Archive for August, 2008

Regenerating Britain’s cities

Recent coverage of a report by the Policy Exchange, a think tank closely linked to the Tories, has been dominated by one rather trite idea – the suggestion that people should move from Liverpool, Bradford and Sunderland to the south and, specifically, London, Oxford and Cambridge.  This is a rather simplistic reading of the report.  The report suggests that economic regeneration has not had the effect we might expect or hope and that some northern cities will struggle economically.  The three that have been the focus are chosen because they are neighbours to what the report considers more economically viable cities – Manchester, Leeds and Newcastle.  They predict inevitable population decline and suggest that more space be made available in the south where opportunities will arise.  I am no economist and cannot comment on this.  But it is simplistic to think that that is the way the world works.

Many economists have the bad habit of assuming that we all think the same way they do.  We are all calculating the best options for ourselves at every moment so that we can maximise our income, prospects or whatever.  They do not cope well with the reality – that is that we actually make decisions in very different ways.  So the way in which the report analyses the prospects for the future is based upon a model of humans that do not exist.  At the same time, their conclusions are presented in a way that only an audience of economists would find acceptable.  Politically it is unaccapetable.  Hence the emotional response, the headline coverage and the instant dismmissal of the report by the Tories.

What has been missed is a more interesting question, and one that has been posed by others.  Why is it that those areas of the country that receive regeneration funding (and let’s not forget there are parts of London and the south that receive such funds) are largely the same areas that received similar funding 20 or 30 years ago?  What impact has this money had?  Has it been wasted or would those same regions been in a worse condition if they had not received the funding?  These are serious questions that have been completely lost in the instant furore prompted by the headline conclusions.

To read the report, visit:

For coverage further, see: and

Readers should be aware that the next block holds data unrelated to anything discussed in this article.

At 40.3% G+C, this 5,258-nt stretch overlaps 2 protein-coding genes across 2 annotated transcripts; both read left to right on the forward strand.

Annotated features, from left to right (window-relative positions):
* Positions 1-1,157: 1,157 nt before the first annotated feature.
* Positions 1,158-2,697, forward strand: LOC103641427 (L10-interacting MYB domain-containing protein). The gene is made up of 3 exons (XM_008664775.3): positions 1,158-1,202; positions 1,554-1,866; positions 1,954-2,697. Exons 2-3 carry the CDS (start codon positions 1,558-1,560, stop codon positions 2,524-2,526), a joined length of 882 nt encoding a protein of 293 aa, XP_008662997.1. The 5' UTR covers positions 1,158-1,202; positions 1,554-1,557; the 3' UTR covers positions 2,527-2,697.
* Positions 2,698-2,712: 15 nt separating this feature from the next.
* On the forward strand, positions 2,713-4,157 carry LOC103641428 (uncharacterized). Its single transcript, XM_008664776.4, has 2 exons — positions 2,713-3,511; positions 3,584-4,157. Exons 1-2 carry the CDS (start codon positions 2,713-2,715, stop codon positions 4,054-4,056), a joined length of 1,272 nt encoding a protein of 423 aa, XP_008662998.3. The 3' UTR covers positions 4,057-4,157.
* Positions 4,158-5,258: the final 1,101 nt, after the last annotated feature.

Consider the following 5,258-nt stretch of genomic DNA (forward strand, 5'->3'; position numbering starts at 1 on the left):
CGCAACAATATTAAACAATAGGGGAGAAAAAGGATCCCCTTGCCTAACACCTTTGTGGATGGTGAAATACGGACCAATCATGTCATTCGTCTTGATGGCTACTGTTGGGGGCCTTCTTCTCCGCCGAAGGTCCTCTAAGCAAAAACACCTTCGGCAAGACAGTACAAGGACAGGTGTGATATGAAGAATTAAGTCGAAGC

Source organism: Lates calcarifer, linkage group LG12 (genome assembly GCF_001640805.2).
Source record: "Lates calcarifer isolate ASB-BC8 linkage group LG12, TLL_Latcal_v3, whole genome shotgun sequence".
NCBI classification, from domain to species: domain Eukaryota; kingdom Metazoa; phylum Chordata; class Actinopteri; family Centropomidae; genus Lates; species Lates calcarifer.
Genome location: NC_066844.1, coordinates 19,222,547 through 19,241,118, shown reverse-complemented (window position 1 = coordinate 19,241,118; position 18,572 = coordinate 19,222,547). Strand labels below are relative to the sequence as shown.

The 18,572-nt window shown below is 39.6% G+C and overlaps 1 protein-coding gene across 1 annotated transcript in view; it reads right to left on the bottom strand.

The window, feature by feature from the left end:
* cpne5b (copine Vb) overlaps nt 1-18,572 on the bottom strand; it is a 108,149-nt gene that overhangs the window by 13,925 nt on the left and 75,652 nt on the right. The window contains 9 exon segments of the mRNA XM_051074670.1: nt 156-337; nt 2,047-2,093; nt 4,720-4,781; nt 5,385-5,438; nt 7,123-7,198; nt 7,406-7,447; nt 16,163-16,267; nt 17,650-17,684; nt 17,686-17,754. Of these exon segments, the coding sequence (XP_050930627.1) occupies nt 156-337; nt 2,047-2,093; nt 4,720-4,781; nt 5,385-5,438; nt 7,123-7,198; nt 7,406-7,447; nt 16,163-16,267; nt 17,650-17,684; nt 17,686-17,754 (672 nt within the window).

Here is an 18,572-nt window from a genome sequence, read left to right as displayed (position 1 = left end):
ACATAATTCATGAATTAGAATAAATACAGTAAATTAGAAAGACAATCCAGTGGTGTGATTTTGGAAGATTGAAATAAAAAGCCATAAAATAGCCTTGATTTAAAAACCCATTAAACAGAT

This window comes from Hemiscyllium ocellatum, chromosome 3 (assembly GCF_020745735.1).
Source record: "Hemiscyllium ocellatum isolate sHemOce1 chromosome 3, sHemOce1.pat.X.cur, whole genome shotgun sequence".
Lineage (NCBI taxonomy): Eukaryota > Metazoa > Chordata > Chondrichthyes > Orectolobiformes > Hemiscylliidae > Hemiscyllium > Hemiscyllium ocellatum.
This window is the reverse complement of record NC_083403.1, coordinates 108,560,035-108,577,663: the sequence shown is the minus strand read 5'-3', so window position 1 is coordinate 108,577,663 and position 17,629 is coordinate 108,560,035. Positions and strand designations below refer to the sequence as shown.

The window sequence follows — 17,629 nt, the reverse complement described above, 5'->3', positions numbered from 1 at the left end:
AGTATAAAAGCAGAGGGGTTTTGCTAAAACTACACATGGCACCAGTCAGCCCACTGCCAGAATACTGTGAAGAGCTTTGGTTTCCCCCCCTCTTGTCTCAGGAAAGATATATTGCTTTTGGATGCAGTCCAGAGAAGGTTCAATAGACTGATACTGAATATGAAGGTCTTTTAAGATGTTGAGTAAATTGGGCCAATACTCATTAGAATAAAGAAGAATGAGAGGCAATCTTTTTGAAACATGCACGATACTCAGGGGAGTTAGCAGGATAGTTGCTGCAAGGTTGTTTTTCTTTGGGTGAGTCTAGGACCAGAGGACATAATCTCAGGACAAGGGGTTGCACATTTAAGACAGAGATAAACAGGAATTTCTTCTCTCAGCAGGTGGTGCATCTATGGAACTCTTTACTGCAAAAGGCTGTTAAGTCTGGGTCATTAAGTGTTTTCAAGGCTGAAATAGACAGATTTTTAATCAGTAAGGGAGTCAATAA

The Politics of Nudging

In recent weeks and months, we have been told that a publication, Nudge: improving decisions about health, wealth and happiness by Thaler and Sunstein, is required reading for Tory MPs.  Apparently, Cameron and Osborne have found it a source of interesting ideas.  Unfortunately, I too have now read it.  It is another in a long series of books, including The Wisdom of Crowds and The Tipping Point, which present often banal observations as profound truths.  They gain some coverage and enter our everyday lexicon for a period of months or weeks.  But the absence of substance and of real insight ensures a brief lifespan.

So what is interesting about Nudge?  The book argues for what the authors call ‘liberal paternalism’.  At first sight, these are two words that should sit uneasily together.  They argue for the freedom to choose moderated by a paternalistic concern with our best interests.  So, we can choose, but the way those choices are framed and presented can be legitimately played with in order to ‘nudge’ us towards those choices that are in our best interest.  This sounds rather patronising, except that they qualify it by saying that what consitutes our interests are those choices we would choose if we paid full attention, had perfect information and could exercise total self-control.

They then divide the world into homo economicus and homo sapiens.  The one is rational, the other is prone to make errors.  I know I am not rational in that sometimes my attention wanders, I have less than perfect information and my self-control needs a little work.  So they judge my decisions to be prone to errors.  I cannot help thinking that they are looking down their nose at me as they say these things.  And who are these rational superbeings?  Does anyone have access to perfect information?

However, there is something in what they say.  It is true that the way choices are presented influences the choices we make.  But how does this observation inform policy-making?  What can messers Cameron and Osborne really learn from this book?  Should public servants be ‘nudging’ us rather than delivering, say, health services or pensions.  Or should we be nudged by supermarkets to buy more healthy options.  I am not clear what the consequences are.  Do we need to rearrange the shelves for every consumer who walks by, because their choices and interests would be different even if perfectly informed etc.?

A hint – no matter where this book is placed on the shelves, walk on by.

Further discussion of these books can be read at: